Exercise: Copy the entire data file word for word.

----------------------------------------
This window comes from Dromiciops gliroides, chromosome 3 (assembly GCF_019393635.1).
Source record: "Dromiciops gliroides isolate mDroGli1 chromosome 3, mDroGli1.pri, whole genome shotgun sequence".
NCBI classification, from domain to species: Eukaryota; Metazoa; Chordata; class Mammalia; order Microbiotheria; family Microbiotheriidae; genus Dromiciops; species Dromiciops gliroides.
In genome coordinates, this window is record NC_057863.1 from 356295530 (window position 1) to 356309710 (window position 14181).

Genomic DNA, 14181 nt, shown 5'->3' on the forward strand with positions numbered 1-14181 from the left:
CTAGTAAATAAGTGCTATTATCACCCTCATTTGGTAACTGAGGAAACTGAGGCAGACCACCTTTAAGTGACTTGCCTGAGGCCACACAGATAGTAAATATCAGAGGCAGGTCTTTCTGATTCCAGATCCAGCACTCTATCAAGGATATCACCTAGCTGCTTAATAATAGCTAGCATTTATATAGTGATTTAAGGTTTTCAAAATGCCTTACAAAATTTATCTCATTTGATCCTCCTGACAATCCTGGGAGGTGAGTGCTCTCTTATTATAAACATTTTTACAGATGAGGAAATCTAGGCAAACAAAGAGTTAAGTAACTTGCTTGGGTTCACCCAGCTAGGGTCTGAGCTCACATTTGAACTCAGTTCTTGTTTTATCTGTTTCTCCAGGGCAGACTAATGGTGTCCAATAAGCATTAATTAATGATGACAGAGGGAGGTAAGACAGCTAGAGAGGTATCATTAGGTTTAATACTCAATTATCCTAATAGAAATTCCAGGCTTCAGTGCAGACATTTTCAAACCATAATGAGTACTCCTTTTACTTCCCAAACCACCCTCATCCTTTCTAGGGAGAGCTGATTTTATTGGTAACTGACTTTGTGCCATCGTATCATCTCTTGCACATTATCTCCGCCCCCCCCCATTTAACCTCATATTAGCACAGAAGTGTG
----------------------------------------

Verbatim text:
This window comes from Dromiciops gliroides, chromosome 3 (assembly GCF_019393635.1).
Source record: "Dromiciops gliroides isolate mDroGli1 chromosome 3, mDroGli1.pri, whole genome shotgun sequence".
NCBI classification, from domain to species: Eukaryota; Metazoa; Chordata; class Mammalia; order Microbiotheria; family Microbiotheriidae; genus Dromiciops; species Dromiciops gliroides.
In genome coordinates, this window is record NC_057863.1 from 356295530 (window position 1) to 356309710 (window position 14181).

Genomic DNA, 14181 nt, shown 5'->3' on the forward strand with positions numbered 1-14181 from the left:
CTAGTAAATAAGTGCTATTATCACCCTCATTTGGTAACTGAGGAAACTGAGGCAGACCACCTTTAAGTGACTTGCCTGAGGCCACACAGATAGTAAATATCAGAGGCAGGTCTTTCTGATTCCAGATCCAGCACTCTATCAAGGATATCACCTAGCTGCTTAATAATAGCTAGCATTTATATAGTGATTTAAGGTTTTCAAAATGCCTTACAAAATTTATCTCATTTGATCCTCCTGACAATCCTGGGAGGTGAGTGCTCTCTTATTATAAACATTTTTACAGATGAGGAAATCTAGGCAAACAAAGAGTTAAGTAACTTGCTTGGGTTCACCCAGCTAGGGTCTGAGCTCACATTTGAACTCAGTTCTTGTTTTATCTGTTTCTCCAGGGCAGACTAATGGTGTCCAATAAGCATTAATTAATGATGACAGAGGGAGGTAAGACAGCTAGAGAGGTATCATTAGGTTTAATACTCAATTATCCTAATAGAAATTCCAGGCTTCAGTGCAGACATTTTCAAACCATAATGAGTACTCCTTTTACTTCCCAAACCACCCTCATCCTTTCTAGGGAGAGCTGATTTTATTGGTAACTGACTTTGTGCCATCGTATCATCTCTTGCACATTATCTCCGCCCCCCCCCATTTAACCTCATATTAGCACAGAAGTGTG